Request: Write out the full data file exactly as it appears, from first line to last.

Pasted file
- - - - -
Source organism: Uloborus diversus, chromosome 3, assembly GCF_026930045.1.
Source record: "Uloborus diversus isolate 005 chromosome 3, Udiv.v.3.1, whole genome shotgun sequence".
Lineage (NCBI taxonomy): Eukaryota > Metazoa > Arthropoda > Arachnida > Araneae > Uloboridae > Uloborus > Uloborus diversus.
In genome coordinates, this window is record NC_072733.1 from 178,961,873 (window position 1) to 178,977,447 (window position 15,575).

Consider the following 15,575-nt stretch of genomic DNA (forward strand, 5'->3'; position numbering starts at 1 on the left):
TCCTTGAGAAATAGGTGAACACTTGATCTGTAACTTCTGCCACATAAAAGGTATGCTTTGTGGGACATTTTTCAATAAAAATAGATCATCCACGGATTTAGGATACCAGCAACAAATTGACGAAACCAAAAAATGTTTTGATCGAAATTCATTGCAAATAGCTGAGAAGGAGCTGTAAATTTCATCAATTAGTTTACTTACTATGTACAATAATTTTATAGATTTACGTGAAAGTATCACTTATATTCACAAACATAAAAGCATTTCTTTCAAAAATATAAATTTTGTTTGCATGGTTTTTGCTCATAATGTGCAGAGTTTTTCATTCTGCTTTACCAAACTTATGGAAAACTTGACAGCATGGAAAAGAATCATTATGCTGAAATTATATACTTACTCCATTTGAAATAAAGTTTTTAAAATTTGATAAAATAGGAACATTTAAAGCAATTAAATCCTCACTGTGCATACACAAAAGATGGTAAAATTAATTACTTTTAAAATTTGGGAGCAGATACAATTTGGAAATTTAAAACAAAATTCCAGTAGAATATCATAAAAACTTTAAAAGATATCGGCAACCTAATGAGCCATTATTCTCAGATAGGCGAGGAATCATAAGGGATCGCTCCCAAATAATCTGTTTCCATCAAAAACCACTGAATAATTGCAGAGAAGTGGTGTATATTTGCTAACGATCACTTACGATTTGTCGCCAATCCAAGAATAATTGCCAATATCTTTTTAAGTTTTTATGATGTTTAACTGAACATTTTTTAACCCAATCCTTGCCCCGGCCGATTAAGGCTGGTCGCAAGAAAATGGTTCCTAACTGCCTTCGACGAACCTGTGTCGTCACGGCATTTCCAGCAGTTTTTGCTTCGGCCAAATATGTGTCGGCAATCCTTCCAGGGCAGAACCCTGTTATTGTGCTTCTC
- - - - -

Source organism: Uloborus diversus, chromosome 3, assembly GCF_026930045.1.
Source record: "Uloborus diversus isolate 005 chromosome 3, Udiv.v.3.1, whole genome shotgun sequence".
Lineage (NCBI taxonomy): Eukaryota > Metazoa > Arthropoda > Arachnida > Araneae > Uloboridae > Uloborus > Uloborus diversus.
In genome coordinates, this window is record NC_072733.1 from 178,961,873 (window position 1) to 178,977,447 (window position 15,575).

Consider the following 15,575-nt stretch of genomic DNA (forward strand, 5'->3'; position numbering starts at 1 on the left):
TCCTTGAGAAATAGGTGAACACTTGATCTGTAACTTCTGCCACATAAAAGGTATGCTTTGTGGGACATTTTTCAATAAAAATAGATCATCCACGGATTTAGGATACCAGCAACAAATTGACGAAACCAAAAAATGTTTTGATCGAAATTCATTGCAAATAGCTGAGAAGGAGCTGTAAATTTCATCAATTAGTTTACTTACTATGTACAATAATTTTATAGATTTACGTGAAAGTATCACTTATATTCACAAACATAAAAGCATTTCTTTCAAAAATATAAATTTTGTTTGCATGGTTTTTGCTCATAATGTGCAGAGTTTTTCATTCTGCTTTACCAAACTTATGGAAAACTTGACAGCATGGAAAAGAATCATTATGCTGAAATTATATACTTACTCCATTTGAAATAAAGTTTTTAAAATTTGATAAAATAGGAACATTTAAAGCAATTAAATCCTCACTGTGCATACACAAAAGATGGTAAAATTAATTACTTTTAAAATTTGGGAGCAGATACAATTTGGAAATTTAAAACAAAATTCCAGTAGAATATCATAAAAACTTTAAAAGATATCGGCAACCTAATGAGCCATTATTCTCAGATAGGCGAGGAATCATAAGGGATCGCTCCCAAATAATCTGTTTCCATCAAAAACCACTGAATAATTGCAGAGAAGTGGTGTATATTTGCTAACGATCACTTACGATTTGTCGCCAATCCAAGAATAATTGCCAATATCTTTTTAAGTTTTTATGATGTTTAACTGAACATTTTTTAACCCAATCCTTGCCCCGGCCGATTAAGGCTGGTCGCAAGAAAATGGTTCCTAACTGCCTTCGACGAACCTGTGTCGTCACGGCATTTCCAGCAGTTTTTGCTTCGGCCAAATATGTGTCGGCAATCCTTCCAGGGCAGAACCCTGTTATTGTGCTTCTC